United States v. Goldman, 277 U.S. 229 (1928)
U.S. Supreme CourtUnited States v. Goldman, 277 U.S. 229 (1928)
United States v. Goldman
Argued April 10, 1928
Decided May 14, 1928
277 U.S. 229
1. A criminal contempt, committed by violation of an injunction decreed by a federal court, is an offense against the United States, and an information brought by the United States for the punishment of such a contempt is a "criminal case" within the meaning of the Criminal Appeals Act. P. 277 U. S. 236.
2. A motion to dismiss an information of criminal contempt raising the bar of the statute of limitations upon facts appearing upon the face of the information is equivalent to a special plea in bar setting up those facts, and a judgment sustaining the motion is reviewable under the Criminal Appeals Act as a judgment sustaining a special plea in bar. Id.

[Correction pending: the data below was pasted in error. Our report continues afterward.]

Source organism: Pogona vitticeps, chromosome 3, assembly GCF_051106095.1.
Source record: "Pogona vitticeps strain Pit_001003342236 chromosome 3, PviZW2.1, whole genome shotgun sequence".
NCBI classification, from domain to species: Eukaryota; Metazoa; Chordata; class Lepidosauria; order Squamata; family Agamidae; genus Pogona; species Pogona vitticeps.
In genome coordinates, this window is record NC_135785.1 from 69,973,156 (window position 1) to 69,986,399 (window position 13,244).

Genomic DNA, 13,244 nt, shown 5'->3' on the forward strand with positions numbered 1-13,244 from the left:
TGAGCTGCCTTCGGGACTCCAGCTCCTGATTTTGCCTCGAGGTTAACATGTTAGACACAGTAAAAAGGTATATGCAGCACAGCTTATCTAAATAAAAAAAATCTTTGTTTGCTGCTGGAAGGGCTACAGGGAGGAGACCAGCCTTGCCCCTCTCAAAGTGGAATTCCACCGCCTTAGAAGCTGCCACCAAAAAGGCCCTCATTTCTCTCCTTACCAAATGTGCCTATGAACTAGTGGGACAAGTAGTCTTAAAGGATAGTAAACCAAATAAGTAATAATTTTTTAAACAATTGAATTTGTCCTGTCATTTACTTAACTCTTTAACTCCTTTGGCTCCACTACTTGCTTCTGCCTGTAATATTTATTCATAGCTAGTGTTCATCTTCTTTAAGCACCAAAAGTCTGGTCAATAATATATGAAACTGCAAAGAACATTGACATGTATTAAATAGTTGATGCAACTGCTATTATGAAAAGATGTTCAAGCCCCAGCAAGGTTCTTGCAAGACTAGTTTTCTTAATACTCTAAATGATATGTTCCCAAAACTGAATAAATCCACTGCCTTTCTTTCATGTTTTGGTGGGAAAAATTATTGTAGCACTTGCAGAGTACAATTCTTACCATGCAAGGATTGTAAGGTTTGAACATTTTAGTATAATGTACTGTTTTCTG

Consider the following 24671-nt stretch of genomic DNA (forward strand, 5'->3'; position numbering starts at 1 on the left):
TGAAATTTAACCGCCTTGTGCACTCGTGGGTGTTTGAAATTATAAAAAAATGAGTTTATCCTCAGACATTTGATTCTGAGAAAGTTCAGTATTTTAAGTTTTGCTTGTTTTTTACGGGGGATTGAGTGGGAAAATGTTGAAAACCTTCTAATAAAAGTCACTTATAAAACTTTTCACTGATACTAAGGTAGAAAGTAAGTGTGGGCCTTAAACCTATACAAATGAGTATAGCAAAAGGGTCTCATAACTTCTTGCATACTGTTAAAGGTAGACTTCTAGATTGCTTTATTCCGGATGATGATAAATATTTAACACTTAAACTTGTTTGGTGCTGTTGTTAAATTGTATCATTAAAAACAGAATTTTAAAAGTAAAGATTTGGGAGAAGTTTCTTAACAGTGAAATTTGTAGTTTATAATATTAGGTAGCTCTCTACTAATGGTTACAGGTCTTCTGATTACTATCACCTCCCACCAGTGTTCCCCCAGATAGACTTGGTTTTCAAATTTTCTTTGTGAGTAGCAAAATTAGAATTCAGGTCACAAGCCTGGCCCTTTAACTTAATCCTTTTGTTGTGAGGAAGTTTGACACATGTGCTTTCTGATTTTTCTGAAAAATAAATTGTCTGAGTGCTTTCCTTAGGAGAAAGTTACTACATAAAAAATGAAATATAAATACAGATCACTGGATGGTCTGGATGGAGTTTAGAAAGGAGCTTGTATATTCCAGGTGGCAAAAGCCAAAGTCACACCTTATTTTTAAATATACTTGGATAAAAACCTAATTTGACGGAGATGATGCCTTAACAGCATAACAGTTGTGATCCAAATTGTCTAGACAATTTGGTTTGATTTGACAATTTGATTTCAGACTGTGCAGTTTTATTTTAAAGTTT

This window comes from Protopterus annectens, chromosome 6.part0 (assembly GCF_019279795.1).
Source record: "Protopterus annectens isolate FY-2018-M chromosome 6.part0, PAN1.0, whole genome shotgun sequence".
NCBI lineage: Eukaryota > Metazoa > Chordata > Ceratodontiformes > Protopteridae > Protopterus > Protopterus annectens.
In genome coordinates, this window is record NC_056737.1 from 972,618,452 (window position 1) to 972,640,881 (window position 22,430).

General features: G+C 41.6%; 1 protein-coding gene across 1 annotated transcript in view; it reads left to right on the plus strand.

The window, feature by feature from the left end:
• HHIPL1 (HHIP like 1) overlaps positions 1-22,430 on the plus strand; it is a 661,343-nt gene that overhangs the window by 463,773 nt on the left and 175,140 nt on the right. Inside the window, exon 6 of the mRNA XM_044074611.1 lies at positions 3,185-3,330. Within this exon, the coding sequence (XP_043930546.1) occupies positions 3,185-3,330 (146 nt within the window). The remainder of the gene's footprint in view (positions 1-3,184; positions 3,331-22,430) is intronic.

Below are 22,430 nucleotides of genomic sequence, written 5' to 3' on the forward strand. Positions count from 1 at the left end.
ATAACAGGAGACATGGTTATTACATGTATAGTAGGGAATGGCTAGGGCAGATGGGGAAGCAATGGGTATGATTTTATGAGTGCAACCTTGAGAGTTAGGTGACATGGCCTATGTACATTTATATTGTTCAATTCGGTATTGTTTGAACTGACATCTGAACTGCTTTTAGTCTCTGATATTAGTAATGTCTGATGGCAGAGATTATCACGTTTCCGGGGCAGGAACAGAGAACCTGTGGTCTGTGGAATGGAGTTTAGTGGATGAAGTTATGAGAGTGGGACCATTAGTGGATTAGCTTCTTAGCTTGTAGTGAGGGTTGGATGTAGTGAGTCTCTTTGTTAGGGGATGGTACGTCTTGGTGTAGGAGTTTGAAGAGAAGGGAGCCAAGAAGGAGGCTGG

3. A person charged with criminal contempt is not put in jeopardy prior to the beginning of the trial by entry of a preliminary order to take testimony for use at the trial. P. 277 U. S. 237.
4. Prosecution of a criminal contempt committed by violating an injunction decree entered in a suit brought by the United States under the Anti-Trust Act is not barred in one year under § 25 of The Clayton Act, but in three years under § 1044 Rev.Stats. Id.
Error under the Criminal Appeals Act, to a judgment of the district court dismissing an information for contempt.